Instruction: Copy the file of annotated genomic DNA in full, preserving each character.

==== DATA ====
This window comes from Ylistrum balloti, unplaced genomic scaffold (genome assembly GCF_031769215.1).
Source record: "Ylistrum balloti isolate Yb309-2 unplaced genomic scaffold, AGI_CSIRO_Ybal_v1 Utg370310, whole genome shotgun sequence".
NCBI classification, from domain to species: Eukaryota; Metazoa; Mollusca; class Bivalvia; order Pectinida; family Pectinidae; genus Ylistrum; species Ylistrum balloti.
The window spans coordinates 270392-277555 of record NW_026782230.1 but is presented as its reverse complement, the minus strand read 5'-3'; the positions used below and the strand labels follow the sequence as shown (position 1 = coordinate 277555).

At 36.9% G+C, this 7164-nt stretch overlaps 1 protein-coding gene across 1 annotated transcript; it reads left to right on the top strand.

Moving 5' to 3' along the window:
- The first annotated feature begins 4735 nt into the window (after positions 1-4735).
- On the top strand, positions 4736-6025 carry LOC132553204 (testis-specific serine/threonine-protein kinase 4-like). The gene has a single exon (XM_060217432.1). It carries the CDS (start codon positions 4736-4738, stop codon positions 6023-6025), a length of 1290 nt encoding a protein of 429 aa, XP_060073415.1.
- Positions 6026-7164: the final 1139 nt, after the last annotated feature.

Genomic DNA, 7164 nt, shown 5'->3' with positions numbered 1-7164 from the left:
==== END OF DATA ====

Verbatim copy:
This window comes from Ylistrum balloti, unplaced genomic scaffold (genome assembly GCF_031769215.1).
Source record: "Ylistrum balloti isolate Yb309-2 unplaced genomic scaffold, AGI_CSIRO_Ybal_v1 Utg370310, whole genome shotgun sequence".
NCBI classification, from domain to species: Eukaryota; Metazoa; Mollusca; class Bivalvia; order Pectinida; family Pectinidae; genus Ylistrum; species Ylistrum balloti.
The window spans coordinates 270392-277555 of record NW_026782230.1 but is presented as its reverse complement, the minus strand read 5'-3'; the positions used below and the strand labels follow the sequence as shown (position 1 = coordinate 277555).

At 36.9% G+C, this 7164-nt stretch overlaps 1 protein-coding gene across 1 annotated transcript; it reads left to right on the top strand.

Moving 5' to 3' along the window:
- The first annotated feature begins 4735 nt into the window (after positions 1-4735).
- On the top strand, positions 4736-6025 carry LOC132553204 (testis-specific serine/threonine-protein kinase 4-like). The gene has a single exon (XM_060217432.1). It carries the CDS (start codon positions 4736-4738, stop codon positions 6023-6025), a length of 1290 nt encoding a protein of 429 aa, XP_060073415.1.
- Positions 6026-7164: the final 1139 nt, after the last annotated feature.

Genomic DNA, 7164 nt, shown 5'->3' with positions numbered 1-7164 from the left: